Bloomfield Hills High School principal resigns following assembly controversy

Lawrence Stroughter first placed on leave in March

BLOOMFIELD HILLS, Mich. – The principal of Bloomfield Hills High School has resigned following a controversy that first had him placed on leave last month.

High school Principal Lawrence Stroughter has officially resigned from his position after just over a year in the role, according to the April 27 board of education meeting agenda published on the district’s website. The reasoning for Stroughter’s resignation is listed as “personal.”

Stroughter had been placed on leave at the end of March after the high school came under fire following a controversial assembly. Some members of the community called for prominent district figures like Stroughter to resign after a Palestinian American activist spoke during a diversity assembly in a community with a significant Jewish population.

Members of the community criticized the school for allowing Huwaida Arraf, an attorney and well-known pro-Palestinian activist, to speak during a 10th grade assembly and called her remarks antisemitic. Arraf said, however, that criticizing Israeli policies toward Palestinians is not antisemitism.

“I am very much a part of the fight against antisemitism and all forms of racism and discrimination, and I came to speak as part of a diversity panel assembly talking about the dangers of racism and making people feel excluded,” Arraf said.

Soon after the assembly, Stroughter issued an apology to the community that did not name Arraf, but did blame her, “the speaker,” for allegedly deviating from what they had agreed to talk about.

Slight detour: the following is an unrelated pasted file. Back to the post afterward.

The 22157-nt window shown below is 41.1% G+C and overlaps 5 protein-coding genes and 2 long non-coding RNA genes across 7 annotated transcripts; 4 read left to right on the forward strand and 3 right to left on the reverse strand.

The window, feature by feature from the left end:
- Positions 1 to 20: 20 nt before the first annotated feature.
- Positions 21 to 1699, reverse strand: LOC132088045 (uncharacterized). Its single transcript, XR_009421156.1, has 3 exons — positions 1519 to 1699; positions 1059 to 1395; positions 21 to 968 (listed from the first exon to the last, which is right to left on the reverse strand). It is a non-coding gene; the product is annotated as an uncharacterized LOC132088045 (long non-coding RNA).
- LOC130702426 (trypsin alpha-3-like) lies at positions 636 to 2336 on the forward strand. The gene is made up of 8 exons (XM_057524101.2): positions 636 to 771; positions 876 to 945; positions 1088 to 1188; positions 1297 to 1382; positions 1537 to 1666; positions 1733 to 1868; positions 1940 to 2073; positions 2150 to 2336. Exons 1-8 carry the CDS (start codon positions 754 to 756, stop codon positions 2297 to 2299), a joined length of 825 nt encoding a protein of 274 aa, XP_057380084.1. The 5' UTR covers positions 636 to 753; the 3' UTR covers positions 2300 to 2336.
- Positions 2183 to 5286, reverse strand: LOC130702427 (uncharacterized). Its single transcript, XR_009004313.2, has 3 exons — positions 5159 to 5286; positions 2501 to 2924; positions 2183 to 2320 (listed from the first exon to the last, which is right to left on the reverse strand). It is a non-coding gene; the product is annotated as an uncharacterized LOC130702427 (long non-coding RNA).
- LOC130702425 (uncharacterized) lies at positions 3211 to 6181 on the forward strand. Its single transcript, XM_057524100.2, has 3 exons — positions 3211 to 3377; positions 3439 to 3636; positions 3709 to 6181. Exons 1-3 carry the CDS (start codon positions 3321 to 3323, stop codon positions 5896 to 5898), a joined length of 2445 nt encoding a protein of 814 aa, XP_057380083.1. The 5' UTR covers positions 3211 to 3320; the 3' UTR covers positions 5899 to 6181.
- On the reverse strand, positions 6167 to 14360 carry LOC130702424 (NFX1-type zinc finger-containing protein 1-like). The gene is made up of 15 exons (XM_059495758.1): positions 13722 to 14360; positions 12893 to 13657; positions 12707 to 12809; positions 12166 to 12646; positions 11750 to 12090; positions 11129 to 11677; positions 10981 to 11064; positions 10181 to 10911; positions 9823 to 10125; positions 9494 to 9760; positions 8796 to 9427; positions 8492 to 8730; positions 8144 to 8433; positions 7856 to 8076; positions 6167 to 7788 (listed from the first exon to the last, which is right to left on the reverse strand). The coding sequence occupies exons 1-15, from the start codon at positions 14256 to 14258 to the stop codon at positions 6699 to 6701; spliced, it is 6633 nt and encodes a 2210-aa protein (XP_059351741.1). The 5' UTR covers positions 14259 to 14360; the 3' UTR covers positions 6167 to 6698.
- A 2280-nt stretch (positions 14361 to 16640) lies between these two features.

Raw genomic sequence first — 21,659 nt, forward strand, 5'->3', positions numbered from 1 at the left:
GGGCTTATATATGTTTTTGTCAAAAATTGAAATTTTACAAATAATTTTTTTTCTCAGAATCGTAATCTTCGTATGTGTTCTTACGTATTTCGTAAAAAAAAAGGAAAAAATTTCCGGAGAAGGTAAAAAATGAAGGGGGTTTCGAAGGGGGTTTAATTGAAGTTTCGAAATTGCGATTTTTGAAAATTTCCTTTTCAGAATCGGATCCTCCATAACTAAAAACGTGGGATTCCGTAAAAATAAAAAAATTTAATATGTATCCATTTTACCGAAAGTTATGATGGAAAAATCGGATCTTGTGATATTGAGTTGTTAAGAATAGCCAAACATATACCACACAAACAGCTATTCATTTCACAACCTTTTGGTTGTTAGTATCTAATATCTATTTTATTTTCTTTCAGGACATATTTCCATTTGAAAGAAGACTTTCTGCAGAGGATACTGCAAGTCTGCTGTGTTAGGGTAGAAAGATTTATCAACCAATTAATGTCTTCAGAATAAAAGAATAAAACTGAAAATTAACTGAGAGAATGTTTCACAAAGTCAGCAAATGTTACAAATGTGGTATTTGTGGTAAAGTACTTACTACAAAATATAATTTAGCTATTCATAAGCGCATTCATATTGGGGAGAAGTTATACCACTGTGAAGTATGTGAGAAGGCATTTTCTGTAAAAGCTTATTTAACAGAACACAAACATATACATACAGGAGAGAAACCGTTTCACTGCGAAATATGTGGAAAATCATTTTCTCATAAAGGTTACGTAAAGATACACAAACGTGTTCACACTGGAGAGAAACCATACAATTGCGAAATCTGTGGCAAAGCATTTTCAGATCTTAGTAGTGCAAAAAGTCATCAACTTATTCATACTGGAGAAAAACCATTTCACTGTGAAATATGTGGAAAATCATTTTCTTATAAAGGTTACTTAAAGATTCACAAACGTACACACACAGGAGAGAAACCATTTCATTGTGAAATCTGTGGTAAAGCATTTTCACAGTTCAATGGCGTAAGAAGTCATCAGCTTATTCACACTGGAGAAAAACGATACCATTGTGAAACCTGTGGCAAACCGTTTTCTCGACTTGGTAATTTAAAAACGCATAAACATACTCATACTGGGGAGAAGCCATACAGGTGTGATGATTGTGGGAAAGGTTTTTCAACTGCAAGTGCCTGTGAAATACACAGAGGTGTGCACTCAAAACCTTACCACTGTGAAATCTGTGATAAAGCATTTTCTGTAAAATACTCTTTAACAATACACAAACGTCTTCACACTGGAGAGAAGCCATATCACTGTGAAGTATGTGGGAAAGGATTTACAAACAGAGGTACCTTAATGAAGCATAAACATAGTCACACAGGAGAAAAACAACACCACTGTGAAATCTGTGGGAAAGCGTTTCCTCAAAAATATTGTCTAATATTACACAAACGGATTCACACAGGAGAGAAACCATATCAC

Former Superintendent Patrick Watson also issued a letter to the community amid the controversy, saying the district “made a mistake” and accepts responsibility for “failing to guide our student organizers properly.”

“We have identified significant areas for improvement and we acknowledge we need to do better,” Watson wrote last month. “We deeply regret that our process failed our students and created division in our school. None of our students should carry the burden of this -- it falls squarely on the district.”

Watson has also resigned from his position with Bloomfield Hills Schools for “personal reasons,” which he announced on April 18. In his resignation announcement -- which he classified as a retirement, though it is described as a resignation in the school board’s meeting notes -- Watson didn’t mention anything about the assembly controversy.

About the Author:

Cassidy Johncox is a senior digital news editor covering stories across the spectrum, with a special focus on politics and community issues.